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When I was reading Protter's textbook "Stochastic Integration and Differential Equations", it is stated without proof that (page 20)

If we take the Fourier transform of of each $X_t$ (a levy process). we get a function $f(t, u) = f_t(u)$ given by $f_t(u) = E[e^{iuX_t}]$. Using the right continuity in probability we conclude $f_t(u) = \exp(-t\psi(u))$ for some continuous function $\psi(u)$ with $\psi(0) = 0$.

I would like to know why the continuity in probability can imply the existence of $\psi(u)$. Thanks in advance!

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Fix $u$ and consider the function $g(t)=f_t(u)$. Then $g(t+s)=g(t)g(s)$ and $g$ is continuous. [ Because $X_n \to X$ in probability and $\{X_n\}$ uniforlmy bounded implies $EX_n \to EX$]. The only such functions are given by $g(t)=e^{ct}$. Using that fact that $g$ is bounded conclude that $ c<0$. $c$ depends on $u$. Call it $-\psi (u)$. Can you take it from here?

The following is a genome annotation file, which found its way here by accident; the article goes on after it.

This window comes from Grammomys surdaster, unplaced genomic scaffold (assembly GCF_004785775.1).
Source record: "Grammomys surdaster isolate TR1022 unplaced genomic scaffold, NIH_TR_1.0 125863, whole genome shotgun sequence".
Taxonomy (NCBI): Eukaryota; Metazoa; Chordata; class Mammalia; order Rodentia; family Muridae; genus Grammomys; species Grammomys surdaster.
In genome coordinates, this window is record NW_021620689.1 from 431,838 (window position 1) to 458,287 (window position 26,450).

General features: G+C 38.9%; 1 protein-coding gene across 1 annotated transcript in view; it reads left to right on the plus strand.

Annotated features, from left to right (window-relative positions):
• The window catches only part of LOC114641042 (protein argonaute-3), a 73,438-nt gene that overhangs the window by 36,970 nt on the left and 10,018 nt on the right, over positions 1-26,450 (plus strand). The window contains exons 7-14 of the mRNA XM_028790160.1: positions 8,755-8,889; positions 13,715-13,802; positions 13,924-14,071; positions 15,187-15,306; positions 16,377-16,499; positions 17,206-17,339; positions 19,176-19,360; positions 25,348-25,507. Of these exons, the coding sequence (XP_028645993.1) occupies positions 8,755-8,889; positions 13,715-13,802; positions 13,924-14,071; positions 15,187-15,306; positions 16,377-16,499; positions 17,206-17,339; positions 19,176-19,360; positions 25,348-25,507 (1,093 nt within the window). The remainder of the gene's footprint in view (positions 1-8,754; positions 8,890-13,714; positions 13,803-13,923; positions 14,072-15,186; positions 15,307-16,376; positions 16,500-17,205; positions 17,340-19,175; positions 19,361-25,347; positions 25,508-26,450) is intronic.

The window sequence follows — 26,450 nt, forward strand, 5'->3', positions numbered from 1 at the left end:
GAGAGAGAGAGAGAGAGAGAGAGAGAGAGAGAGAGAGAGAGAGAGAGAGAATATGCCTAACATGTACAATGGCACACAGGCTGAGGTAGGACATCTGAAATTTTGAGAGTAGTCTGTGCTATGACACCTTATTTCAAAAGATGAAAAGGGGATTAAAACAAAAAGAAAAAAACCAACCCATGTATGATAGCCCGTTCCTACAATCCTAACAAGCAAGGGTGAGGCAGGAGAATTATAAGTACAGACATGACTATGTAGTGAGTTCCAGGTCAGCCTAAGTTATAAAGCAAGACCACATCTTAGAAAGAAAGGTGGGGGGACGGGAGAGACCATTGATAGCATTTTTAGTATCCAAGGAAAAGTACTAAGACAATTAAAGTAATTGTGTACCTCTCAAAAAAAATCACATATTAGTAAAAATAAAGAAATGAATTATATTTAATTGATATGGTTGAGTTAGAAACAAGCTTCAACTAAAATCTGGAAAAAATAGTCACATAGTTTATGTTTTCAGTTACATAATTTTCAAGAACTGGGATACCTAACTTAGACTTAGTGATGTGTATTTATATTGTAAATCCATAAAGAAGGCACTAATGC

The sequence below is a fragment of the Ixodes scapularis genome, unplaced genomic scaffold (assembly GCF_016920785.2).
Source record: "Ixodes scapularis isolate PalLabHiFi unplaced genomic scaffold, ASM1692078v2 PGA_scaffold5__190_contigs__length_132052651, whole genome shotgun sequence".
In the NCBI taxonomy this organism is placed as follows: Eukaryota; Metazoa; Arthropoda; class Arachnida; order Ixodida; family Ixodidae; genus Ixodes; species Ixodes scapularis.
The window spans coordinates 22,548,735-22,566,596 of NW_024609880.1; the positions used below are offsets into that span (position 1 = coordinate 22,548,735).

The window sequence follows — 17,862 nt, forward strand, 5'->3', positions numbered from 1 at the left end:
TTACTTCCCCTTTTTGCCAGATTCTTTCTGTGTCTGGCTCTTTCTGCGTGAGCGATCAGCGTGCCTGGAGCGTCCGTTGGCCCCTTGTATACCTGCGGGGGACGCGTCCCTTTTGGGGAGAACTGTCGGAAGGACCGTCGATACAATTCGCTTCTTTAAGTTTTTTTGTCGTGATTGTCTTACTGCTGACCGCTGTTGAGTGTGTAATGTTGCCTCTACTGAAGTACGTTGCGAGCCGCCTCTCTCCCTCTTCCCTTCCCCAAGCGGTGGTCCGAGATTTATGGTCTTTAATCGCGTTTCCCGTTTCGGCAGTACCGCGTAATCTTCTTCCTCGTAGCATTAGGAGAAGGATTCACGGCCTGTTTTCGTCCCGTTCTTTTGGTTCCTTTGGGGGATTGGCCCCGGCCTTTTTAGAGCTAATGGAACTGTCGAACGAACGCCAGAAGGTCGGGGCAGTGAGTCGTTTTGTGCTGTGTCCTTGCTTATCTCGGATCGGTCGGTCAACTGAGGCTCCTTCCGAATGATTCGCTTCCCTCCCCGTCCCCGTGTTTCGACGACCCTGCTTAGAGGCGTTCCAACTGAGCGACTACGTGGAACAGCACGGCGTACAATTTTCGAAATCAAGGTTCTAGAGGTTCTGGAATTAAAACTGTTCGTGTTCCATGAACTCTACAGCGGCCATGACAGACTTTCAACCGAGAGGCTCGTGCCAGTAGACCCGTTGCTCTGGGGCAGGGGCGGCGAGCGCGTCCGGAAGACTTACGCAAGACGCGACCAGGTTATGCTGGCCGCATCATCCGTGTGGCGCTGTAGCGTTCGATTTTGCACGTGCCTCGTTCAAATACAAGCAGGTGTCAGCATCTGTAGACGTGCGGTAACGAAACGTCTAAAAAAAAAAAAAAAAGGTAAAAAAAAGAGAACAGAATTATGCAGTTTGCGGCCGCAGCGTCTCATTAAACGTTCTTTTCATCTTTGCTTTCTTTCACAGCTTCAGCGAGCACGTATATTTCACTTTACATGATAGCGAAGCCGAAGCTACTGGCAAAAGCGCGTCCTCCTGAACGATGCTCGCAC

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  • $\begingroup$ Thanks! That helps a lot! $\endgroup$ – VanDDF Jul 7 '18 at 4:56

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